Add Prenda Law to that list.

  7. Ashto5

    Very apt

    Bunch of w@@@@@s prosecuted by bunch of w@@@@@s for another bunch of w@@@@@s.

    It just sort of writes itself.

  8. YetAnotherJoeBlow Bronze badge

    Leases

    If I was an ISP, I would set very short leases and rhen randomly issue a new lease - all running in memory only.

    1. JimboSmith Silver badge

      Re: Leases

      I worked during the dialup years for a firm with an internet forum on one of their websites. A member of this forum was giving away the endings and major rug pulls to films. Think along the lines of who Kevin Spacey actually was in the Usual Suspects or Bruce Willis in 6th sense etc. However the day of or day after release not 6 months later when most people who wanted to would have seen the film. One studio complained and asked for this users IP address. Some forum members also complained.

      The company checked with the ISP and they assigned IP addresses dynamically against a customer number. If the customer logged out a new Address was assigned even if they'd been gone a minute or so. This meant in theory they could identify the user but the bloke I spoke to said they would want a court order before doing the work to find out who it was and release it. We relayed this back to the UK arm of the studio concerned. To keep them happy we banned or blocked the user concerned and deleted their posts.

      Studio lawyer said he was quite relieved as he had no idea what arguments he could take to court to convince a judge to issue an order. Not the crime of the century.

    2. Potemkine! Silver badge

      Re: Leases

      In some countries there are laws against that. They have to keep records for a certain duration or face punishment.

  9. tiggity Silver badge

    IP address is a bit meaningless

    I have a "guest" wifi network (no password as its simpler for visitors & live in a rural area so only a handful of neighbours or their visitors could jump on it anyway) in addition to main one, so visitors can get their social media fix, check emails or whatever. Its separate (& locked down) from "main" network so visitors cannot do any harm, but as only have one IP address from ISP will send any visitor outgoing messages from same IP address when it goes out. So IP address would not even be from a "household member" if a visitor did a torrent (though if they did, it would be painful for them, copper only in the sticks so although unlimited download / upload limits from ISP, if a visitor wants to download anything a long old wait compared to fibre)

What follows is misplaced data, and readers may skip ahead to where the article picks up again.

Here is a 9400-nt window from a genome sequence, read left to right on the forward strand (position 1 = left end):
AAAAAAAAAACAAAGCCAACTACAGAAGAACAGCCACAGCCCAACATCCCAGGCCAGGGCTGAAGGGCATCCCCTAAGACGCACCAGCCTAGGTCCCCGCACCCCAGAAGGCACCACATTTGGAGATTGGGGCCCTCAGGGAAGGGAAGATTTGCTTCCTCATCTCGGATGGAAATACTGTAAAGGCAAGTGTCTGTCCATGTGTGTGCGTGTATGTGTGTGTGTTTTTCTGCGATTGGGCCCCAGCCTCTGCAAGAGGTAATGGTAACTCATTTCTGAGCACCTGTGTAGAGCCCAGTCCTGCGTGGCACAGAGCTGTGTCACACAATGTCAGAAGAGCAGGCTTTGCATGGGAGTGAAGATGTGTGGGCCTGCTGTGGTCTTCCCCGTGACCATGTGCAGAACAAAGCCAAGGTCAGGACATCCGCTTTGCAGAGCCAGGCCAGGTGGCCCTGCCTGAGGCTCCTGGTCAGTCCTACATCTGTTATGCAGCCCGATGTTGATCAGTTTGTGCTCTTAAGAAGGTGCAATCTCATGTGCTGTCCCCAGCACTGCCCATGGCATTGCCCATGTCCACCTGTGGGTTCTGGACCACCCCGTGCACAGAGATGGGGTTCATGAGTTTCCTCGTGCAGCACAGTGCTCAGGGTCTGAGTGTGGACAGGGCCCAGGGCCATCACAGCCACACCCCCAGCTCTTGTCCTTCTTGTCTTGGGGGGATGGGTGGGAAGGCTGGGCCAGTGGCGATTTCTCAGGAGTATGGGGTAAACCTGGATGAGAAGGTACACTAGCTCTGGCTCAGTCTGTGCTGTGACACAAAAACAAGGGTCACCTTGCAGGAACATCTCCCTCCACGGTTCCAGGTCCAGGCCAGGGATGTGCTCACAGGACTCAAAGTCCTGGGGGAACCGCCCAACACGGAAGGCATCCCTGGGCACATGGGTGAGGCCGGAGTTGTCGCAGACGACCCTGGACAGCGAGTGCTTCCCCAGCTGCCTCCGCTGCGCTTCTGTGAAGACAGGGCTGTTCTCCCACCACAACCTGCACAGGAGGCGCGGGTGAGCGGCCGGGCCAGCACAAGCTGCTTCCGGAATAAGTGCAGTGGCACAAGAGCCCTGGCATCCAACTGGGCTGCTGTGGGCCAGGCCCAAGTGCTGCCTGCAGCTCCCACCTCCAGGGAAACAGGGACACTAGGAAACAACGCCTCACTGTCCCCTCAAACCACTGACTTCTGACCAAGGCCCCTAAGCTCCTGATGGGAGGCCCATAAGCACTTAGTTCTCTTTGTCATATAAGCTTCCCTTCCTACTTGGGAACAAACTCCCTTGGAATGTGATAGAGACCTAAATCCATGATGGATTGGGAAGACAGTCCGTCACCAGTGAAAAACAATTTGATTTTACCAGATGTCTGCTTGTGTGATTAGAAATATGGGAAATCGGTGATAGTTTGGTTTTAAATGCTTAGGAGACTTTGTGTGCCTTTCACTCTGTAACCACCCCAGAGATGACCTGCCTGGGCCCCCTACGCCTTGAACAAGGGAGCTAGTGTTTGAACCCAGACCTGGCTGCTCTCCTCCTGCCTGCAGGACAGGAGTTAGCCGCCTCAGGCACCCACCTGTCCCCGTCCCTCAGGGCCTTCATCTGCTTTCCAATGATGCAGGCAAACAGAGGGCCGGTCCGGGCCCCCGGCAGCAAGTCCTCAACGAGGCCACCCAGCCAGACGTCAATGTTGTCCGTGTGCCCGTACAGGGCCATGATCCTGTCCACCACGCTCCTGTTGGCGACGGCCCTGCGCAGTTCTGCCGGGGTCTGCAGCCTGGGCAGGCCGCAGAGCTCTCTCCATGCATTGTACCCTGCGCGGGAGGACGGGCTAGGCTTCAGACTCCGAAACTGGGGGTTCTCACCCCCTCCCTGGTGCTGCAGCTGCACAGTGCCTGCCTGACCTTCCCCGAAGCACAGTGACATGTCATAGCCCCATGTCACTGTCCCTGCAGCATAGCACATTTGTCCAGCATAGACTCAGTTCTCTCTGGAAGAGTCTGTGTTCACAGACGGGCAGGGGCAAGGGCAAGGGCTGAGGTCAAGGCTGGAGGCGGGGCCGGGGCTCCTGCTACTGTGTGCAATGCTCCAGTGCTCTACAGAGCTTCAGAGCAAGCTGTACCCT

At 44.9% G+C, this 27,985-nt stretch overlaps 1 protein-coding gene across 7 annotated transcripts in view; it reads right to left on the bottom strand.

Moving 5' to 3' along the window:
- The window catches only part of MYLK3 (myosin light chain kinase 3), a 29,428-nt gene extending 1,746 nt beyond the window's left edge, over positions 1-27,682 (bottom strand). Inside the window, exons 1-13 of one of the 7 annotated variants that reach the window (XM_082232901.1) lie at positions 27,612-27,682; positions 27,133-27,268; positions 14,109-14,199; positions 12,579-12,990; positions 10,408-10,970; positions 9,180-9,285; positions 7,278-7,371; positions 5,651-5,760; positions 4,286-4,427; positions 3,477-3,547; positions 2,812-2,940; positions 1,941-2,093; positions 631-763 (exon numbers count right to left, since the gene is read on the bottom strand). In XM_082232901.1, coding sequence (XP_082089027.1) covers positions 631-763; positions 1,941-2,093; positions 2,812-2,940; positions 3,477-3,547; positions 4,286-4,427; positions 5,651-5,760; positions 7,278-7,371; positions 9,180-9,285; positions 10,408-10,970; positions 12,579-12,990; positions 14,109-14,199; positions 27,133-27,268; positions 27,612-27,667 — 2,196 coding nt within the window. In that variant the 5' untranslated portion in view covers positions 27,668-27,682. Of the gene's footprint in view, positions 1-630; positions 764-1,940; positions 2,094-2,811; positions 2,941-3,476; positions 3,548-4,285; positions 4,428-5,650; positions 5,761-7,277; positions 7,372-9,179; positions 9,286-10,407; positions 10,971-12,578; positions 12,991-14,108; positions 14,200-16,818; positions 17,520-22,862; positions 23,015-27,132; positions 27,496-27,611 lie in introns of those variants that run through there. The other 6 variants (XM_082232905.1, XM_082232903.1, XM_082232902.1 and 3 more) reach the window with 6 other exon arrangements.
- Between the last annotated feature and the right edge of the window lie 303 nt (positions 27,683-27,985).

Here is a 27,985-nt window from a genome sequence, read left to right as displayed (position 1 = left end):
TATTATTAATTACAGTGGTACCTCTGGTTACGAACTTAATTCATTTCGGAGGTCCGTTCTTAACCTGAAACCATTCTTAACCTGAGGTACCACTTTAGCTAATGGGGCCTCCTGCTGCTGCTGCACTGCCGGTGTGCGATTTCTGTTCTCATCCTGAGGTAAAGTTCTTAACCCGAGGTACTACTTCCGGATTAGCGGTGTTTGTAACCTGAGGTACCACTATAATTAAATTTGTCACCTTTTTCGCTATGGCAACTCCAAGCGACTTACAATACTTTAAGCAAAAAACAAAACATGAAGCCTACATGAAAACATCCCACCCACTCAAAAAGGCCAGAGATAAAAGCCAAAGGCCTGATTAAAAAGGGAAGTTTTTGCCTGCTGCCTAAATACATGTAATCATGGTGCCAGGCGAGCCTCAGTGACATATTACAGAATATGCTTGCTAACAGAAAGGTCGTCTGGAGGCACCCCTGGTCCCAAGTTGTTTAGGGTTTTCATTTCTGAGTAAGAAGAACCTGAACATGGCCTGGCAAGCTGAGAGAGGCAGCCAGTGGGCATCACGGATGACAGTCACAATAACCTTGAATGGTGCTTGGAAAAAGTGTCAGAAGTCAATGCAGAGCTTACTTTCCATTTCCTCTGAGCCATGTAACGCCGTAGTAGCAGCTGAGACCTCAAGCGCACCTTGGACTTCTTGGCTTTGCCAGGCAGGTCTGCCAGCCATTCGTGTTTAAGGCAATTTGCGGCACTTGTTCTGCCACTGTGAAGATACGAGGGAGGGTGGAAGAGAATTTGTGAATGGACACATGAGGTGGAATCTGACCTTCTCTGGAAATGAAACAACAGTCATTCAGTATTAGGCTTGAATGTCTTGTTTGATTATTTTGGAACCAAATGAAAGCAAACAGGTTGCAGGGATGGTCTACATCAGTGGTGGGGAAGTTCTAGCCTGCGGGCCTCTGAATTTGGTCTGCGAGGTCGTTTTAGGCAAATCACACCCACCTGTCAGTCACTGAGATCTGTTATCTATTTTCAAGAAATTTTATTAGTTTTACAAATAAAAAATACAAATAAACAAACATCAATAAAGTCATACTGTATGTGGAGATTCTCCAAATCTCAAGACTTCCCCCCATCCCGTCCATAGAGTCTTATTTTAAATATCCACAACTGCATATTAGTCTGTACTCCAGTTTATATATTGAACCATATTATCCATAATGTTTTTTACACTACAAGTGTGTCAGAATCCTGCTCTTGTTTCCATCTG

1. Charlie Clark Silver badge

      Re: IP address is a bit meaningless

      This is a legal defence in some countries: the ip address itself does not necessarily tie the infringement to a particular device and, hence, user. However, it can also be argued that providing wifi access, without any kind of precautions, could make you an accessory. This certainly was the case until a few years ago in Germany but was revised, I think, for being too broad.

      Still, even with guest networks, it's worth taking a few precautions such as ensuring devices are isolated from each other by default, because you don't want to be accused of letting people hack each other…

    2. adam 40 Silver badge

      Re: IP address is a bit meaningless

      Same here, but I'm NOT in a rural setting, so people passing the house can use it any time.

      Another thing worth pointing out is if you use bittorrent for copyrighted material, turn off the upload option for those files. If you need to build up 'points' then share stuff like open source software only.

      THat was you can't even be (rightly) accused of sharing the copyrighted stuff.

    3. Velv
      Boffin

      Re: IP address is a bit meaningless

      This is a scenario that has not been tested in Court. Does the Account Holder bear responsibility for what is done on their ISP connection?

      A car can be caught on camera speeding. DVLA write to the Registered Keeper asking who was driving, and the law requires the Registered Keeper to identify the driver. A similar law does not exist for Internet accounts

    4. tip pc Silver badge

      Re: IP address is a bit meaningless

      “ Its separate (& locked down) from "main" network so visitors cannot do any harm,”

      In what way is it locked down if visitors can do what they want, like torrent?

      What’s your definition of doing harm?

  10. Anonymous Coward
    Anonymous Coward

    Hmmm. The Remain camp are noticable by their silence on this one.

    1. Anonymous Coward
      Anonymous Coward

      Only cos I'm having lunch.

  11. sean.fr

    Porn - is it not free to watch ?

    These are porn films? There is so much free porn, why would you steal it?

    Or is the "free" on well known sites also stolen?

    Is it safe to watch because you watch online and do not download the whole thing. When you not actually watching, there is no copy on your hard disk to give to someone else.